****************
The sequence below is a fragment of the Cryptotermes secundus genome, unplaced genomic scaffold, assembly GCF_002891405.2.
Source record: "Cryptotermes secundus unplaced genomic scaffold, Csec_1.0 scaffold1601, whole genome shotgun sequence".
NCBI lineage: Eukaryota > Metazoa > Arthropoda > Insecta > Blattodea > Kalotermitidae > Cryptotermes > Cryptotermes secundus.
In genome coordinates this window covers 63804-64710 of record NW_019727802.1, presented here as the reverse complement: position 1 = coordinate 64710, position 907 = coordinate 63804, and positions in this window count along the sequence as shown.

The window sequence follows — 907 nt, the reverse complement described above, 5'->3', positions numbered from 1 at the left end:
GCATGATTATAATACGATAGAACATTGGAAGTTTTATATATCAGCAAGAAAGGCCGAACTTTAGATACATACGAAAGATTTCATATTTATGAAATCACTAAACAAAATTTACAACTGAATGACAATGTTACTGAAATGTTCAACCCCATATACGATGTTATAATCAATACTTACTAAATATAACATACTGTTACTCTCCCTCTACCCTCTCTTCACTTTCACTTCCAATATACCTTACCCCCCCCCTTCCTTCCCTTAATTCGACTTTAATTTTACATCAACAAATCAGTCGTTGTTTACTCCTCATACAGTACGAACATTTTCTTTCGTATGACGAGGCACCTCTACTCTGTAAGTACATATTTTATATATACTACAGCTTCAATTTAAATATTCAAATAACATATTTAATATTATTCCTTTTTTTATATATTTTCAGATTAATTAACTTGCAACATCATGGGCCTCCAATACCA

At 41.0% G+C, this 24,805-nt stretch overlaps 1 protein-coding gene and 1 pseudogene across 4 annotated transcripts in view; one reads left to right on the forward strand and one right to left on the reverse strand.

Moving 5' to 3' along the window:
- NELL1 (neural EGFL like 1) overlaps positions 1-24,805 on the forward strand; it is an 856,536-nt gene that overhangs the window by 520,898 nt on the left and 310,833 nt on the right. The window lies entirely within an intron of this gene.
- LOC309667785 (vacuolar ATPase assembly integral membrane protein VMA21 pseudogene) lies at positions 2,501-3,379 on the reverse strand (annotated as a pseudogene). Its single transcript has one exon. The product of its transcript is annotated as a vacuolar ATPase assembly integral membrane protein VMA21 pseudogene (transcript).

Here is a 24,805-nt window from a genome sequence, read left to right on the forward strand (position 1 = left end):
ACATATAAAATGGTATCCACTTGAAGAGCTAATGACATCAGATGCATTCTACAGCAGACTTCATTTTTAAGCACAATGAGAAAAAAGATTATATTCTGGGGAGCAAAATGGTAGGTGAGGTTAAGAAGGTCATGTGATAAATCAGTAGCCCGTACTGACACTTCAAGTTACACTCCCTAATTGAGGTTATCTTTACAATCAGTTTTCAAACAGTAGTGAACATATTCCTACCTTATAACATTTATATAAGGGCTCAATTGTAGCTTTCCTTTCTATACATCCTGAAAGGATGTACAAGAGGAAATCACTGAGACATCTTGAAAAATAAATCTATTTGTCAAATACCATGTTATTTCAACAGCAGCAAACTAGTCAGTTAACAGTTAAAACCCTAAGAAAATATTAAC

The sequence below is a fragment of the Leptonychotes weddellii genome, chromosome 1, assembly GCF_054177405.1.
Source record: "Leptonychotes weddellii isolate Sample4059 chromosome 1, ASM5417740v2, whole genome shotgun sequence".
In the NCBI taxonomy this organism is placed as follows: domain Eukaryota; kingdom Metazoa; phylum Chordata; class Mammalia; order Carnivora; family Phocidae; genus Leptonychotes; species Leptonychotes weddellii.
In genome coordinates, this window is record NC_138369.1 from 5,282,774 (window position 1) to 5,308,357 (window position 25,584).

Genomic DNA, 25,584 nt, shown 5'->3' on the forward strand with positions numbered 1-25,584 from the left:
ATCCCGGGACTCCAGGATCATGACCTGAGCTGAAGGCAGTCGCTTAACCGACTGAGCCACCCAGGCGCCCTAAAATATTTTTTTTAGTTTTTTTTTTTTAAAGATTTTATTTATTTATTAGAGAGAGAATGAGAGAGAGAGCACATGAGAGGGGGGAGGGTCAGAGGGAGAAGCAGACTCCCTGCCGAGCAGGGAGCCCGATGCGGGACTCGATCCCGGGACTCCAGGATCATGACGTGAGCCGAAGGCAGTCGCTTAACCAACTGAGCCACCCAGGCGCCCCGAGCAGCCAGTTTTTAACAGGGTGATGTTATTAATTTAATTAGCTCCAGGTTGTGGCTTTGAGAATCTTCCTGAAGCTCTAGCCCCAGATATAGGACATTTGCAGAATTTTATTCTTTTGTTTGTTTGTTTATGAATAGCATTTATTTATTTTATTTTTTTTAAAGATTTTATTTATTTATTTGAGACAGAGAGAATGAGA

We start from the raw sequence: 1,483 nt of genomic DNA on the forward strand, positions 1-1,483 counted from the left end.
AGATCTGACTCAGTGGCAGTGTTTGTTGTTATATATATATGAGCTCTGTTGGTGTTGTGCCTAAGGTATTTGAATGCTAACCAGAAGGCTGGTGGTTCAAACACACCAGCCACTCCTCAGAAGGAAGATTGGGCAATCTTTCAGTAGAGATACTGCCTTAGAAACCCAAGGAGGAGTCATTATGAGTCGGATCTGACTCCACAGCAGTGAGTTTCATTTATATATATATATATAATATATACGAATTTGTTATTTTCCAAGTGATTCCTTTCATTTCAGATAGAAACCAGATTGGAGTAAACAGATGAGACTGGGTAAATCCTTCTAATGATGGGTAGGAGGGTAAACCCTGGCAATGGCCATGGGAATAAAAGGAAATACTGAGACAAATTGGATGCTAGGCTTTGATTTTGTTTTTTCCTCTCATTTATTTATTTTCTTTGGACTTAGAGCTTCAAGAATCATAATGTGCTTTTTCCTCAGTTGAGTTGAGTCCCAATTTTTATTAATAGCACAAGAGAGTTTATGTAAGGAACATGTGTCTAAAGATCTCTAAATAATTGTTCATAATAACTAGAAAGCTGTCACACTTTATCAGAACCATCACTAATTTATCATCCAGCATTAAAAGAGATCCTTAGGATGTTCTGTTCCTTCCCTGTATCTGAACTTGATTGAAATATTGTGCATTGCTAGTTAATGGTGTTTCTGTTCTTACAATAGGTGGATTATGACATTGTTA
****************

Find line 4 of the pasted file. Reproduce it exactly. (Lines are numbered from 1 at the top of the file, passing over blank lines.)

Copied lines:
In genome coordinates this window covers 63804-64710 of record NW_019727802.1, presented here as the reverse complement: position 1 = coordinate 64710, position 907 = coordinate 63804, and positions in this window count along the sequence as shown.